Alvaro: let's now talk about the tools you mentioned earlier. What training programs are available now and which ones can you foresee will be available in the future?

Brett: First, I find that Dr. Elkhonon Goldberg's metaphor of a gymnasium for the brain is very appealing. We will be seeing more and more tools for cognitive and brain fitness. Dr. Goldberg cites considerable research that indicates we can improve the functioning of our frontal cortex - home of our executive functions such as our reasoning, planning, judgment, analysis, and problem-solving -, through structured exercises, much as we can build our muscles in the gym.

Today, traders have very realistic simulation programs that can help them identify market patterns and improve decision-making. True, as Professor Gopher said in your interview with him, what matters is the cognitive fidelity of those simulations, and how they will help traders see new, non-historical, patterns. But, at the very least, existing simulation packages help traders learn very quickly how to identify a wealth of recurring patterns in markets.

Finally, I work with many traders on their emotional reactions-especially new traders. Behavioral techniques can be very helpful to develop calmer, open-mind, attitudes. You saw my article that stressed the need to keep an open mind"Gorillas in the market"; we need to be aware of and manage the narrowing of our attention that usually follows hyperfocus. For the many people out there who become angry and frustrated after trading losses, I recommend exercises such as deep breathing and visual imagery, which, after a period of practice, can be applied very quickly to our work when we need it. Biofeedback programs that provide real-time visual feedback on the trader's "internal performance" can be great training aids, revealing whether you are in the Zone of optimal learning and performance or becoming stressed, anxious and impulsive"internal performance", revealing whether they are in the Zone of optimal learning and performance or becoming stressed, anxious and impulsive.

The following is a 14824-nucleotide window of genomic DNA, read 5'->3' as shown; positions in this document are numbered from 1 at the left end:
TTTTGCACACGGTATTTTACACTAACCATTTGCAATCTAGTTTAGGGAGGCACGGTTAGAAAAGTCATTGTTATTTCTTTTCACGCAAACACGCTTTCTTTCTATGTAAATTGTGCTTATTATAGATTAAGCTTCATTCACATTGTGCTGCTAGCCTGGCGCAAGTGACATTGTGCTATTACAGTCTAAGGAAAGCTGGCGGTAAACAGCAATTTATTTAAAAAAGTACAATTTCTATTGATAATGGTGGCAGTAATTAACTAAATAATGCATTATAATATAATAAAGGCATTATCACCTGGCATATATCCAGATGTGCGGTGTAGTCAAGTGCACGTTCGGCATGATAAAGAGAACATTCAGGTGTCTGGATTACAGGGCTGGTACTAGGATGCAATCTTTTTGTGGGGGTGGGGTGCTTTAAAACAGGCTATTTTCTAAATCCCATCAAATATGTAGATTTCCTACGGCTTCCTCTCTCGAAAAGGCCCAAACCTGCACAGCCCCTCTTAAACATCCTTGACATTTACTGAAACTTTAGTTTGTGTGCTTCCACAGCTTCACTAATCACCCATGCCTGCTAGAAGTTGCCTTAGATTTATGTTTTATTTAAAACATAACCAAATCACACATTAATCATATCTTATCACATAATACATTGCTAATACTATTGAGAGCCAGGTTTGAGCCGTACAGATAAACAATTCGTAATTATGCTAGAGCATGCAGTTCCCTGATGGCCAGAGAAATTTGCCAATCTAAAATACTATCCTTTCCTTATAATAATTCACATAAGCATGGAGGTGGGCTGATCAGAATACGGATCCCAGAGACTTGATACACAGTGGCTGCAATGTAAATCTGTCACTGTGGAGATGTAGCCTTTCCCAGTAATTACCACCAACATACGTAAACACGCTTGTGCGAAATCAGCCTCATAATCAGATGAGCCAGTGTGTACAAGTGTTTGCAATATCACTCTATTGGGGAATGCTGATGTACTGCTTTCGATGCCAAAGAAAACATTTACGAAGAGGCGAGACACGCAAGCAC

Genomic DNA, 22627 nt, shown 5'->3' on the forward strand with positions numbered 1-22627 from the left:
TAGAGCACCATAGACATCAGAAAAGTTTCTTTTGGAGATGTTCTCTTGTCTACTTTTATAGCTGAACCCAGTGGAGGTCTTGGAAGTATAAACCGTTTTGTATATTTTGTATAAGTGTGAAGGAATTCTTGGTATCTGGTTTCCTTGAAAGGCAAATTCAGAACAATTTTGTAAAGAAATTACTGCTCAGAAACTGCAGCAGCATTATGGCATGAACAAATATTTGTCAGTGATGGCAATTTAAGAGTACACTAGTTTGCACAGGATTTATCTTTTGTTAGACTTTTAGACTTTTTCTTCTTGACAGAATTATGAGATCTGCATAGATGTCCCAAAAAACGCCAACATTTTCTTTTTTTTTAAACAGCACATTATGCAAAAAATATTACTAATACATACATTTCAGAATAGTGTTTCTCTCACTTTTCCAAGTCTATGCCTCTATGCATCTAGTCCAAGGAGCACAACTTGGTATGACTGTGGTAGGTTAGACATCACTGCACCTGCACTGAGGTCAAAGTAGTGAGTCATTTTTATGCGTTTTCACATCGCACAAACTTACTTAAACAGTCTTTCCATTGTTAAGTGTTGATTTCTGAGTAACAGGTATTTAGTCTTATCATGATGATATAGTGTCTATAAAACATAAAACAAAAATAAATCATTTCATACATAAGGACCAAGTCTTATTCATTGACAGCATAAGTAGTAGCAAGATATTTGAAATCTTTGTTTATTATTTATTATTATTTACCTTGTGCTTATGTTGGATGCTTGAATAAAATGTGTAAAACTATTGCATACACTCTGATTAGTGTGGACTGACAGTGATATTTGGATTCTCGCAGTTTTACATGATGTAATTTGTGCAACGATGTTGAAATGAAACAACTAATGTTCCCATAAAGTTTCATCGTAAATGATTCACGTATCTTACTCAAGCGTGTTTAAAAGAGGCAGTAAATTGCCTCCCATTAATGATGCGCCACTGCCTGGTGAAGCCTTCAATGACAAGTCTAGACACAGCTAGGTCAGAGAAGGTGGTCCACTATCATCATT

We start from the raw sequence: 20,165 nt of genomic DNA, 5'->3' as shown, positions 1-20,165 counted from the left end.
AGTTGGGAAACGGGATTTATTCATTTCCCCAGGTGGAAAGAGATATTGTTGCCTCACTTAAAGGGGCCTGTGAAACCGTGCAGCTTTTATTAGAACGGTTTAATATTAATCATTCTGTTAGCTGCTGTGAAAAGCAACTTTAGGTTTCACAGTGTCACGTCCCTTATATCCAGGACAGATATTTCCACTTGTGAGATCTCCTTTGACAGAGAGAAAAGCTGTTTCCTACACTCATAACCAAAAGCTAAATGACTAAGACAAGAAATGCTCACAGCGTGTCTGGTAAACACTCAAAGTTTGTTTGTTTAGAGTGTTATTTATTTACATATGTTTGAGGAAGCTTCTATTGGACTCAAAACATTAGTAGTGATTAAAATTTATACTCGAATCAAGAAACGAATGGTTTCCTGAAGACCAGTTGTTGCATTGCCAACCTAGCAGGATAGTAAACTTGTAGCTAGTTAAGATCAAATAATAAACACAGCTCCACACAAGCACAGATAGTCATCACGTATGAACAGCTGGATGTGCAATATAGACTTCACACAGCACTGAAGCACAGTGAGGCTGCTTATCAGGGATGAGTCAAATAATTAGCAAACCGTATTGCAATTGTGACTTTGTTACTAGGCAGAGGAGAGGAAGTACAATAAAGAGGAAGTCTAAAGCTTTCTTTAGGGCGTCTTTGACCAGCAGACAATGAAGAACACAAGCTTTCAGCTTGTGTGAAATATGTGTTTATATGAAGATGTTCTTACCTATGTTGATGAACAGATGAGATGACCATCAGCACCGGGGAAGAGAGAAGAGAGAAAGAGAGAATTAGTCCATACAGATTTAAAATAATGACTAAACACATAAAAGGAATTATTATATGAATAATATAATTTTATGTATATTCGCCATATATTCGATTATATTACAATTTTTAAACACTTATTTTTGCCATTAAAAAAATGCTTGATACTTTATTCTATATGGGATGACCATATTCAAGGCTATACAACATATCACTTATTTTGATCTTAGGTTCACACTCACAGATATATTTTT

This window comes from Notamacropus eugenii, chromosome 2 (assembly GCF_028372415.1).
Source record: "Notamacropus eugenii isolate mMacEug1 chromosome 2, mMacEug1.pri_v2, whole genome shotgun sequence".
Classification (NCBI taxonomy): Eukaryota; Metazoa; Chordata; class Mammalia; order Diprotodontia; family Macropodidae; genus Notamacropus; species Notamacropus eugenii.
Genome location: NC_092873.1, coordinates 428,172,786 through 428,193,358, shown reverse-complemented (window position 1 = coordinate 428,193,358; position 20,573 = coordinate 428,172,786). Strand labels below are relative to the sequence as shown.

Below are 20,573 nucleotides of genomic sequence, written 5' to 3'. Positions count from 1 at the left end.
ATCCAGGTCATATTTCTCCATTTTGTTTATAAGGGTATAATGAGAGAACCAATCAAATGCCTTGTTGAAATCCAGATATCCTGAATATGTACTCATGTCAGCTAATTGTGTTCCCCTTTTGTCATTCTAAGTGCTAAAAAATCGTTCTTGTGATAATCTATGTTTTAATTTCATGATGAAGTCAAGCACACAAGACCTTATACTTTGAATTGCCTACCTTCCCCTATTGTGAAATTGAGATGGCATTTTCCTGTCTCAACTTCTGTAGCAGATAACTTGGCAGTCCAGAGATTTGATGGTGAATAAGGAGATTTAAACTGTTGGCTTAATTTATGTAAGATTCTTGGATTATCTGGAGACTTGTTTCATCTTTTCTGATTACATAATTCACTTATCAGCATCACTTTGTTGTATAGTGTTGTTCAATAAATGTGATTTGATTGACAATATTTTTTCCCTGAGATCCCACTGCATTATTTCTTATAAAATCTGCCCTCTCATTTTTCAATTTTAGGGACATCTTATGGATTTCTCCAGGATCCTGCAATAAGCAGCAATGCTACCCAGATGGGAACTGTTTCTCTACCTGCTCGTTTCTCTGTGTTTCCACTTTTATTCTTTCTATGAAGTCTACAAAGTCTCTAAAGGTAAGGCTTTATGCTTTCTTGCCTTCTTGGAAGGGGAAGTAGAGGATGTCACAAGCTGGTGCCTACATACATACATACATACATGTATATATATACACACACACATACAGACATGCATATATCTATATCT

It is important to understand the role of emotions: they are not "bad". They are very useful signals. It is important to become aware of them to avoid being engulfed by them, and learn how to manage them.

Alvaro: Prof. Steenbarger, many thanks for your very illuminating comments, both on trading and on improving performance overall. Any parting thoughts for our readers?

Brett: let me go back to the key findings of my new book. One, people who aspire to be top performers in any field must build on what comes naturally to them, in order to be truly motivated and absorbed in constant learning. Two, they will need to structure programs to develop their skills and work these programs diligently. Because elite performers do what comes naturally, they become absorbed in the development of their skills. If you have to motivate yourself to work at something, it's probably not your calling.

Alvaro: Brett, many thanks.

Brett: a pleasure.